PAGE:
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Like Aaron Sorkin, the veteran rock band U2 has been making ambitious, iconic art for decades—art that can be soaring but occasionally self-important. Sorkin and U2's work draws parallels in comfort and struggle.
From a GenXer to the GenZs in the time of COVID-19: We know, the waiting is the hardest part.
Social unrest, a global pandemic, and an industry that has forever been changed? No problem. Old Crow Medicine Show's Ketch Secor stares down the future.
COVID-19 sure sucked the life out of things. I found some comfort in Jewel. That's right. Jewel.
The financial crash of 2008-2010 reemphasized that traumatic economic shifts drive political change, so what might we imagine — or fear — will emerge from the COVID-19 depression?
Raul Midón discusses the fate of the art in the wake of the COVID-19 pandemic. "This is going to shake things up in ways that could be very positive. Especially for artists," he says.
COVID-19-related street art functions as a vehicle for political critique and social engagement. It offers a form of global solidarity in a time of crisis.
Emma Donoghue's Room and E.L. Doctorow's Homer & Langley define and confront life within limited space.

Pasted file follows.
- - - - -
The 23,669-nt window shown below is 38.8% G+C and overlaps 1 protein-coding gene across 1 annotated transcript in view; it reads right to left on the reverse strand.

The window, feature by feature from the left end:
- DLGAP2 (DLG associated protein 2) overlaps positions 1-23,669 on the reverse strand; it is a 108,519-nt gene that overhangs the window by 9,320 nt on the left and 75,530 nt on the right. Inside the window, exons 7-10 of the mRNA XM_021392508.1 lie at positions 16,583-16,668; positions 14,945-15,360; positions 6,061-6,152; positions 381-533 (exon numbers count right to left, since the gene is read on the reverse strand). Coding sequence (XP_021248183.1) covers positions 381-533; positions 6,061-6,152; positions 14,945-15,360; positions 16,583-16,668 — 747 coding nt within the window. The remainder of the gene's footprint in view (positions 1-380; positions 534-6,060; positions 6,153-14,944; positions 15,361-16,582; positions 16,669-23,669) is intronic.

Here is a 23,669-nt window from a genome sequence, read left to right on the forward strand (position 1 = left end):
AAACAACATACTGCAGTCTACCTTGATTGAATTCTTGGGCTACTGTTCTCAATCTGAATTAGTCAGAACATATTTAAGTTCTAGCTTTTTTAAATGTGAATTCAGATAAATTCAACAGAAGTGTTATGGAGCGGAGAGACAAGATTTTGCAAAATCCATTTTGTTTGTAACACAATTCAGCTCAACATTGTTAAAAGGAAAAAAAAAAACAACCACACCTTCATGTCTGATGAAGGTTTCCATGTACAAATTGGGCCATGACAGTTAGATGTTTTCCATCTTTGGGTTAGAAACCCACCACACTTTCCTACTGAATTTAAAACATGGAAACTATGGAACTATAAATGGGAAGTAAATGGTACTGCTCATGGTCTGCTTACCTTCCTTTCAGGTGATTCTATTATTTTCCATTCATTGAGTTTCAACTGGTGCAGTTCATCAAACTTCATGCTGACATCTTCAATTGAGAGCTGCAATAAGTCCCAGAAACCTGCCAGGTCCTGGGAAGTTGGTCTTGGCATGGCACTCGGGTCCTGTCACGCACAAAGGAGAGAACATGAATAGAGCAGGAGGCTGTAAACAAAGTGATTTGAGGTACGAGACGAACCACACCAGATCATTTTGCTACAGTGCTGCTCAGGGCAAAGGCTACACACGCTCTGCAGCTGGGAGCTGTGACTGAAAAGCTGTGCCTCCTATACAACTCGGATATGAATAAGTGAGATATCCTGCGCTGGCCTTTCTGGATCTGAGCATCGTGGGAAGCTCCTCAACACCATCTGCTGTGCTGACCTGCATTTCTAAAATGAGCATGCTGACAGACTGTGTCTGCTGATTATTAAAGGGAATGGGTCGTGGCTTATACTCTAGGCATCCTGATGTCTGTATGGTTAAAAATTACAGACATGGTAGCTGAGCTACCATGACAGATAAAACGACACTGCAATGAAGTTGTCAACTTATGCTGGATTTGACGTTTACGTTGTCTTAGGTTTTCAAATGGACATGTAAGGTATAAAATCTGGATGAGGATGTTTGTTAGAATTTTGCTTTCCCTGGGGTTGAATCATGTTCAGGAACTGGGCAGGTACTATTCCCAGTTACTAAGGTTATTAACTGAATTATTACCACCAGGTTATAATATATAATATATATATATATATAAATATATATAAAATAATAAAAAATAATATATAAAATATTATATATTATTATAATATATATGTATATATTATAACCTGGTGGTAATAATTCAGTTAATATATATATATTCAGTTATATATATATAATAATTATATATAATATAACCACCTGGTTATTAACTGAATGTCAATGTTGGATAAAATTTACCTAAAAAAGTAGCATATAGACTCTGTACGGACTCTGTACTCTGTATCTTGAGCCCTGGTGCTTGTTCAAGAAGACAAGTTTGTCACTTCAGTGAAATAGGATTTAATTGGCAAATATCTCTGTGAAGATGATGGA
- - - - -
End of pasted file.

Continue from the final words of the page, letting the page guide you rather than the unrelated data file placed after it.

Damian Kulash, lead singer for OK Go discusses his recent bout with COVID-19, how it impacted his family, and the band's latest pop delight, "All Together Now", as part of our Love in the Time of Coronavirus series.
Streaming services and large TV screens have really hurt movie theaters and now the coronavirus pandemic has shuttered multiplexes and arthouses. The author of The Perils of Moviegoing in America, however, is optimistic.
Scattered throughout the world, members of Opera North's orchestra share how they are enduring the loss of live performance and companionship during the COVID-19 lockdown. They also share a mood-lifting, online isolation performance of a work that everyone knows but not always for the same reasons.
Expecting financially devastated artists to produce during the coronavirus shutdown is akin to handing a condemned man a typewriter on his way to the gallows. To hell with that.
In these times of pandemic turmoil and outright trauma, what better match does the tempestuous human soul have than the sea? And what better lyricist than the Cure's Robert Smith, who twins the wrath (or sadness) of the sea with similar human emotions?
My first COVID-19-era "telehealth" video call had me looking up my doctor's nose. Who could blame him for turning his camera off?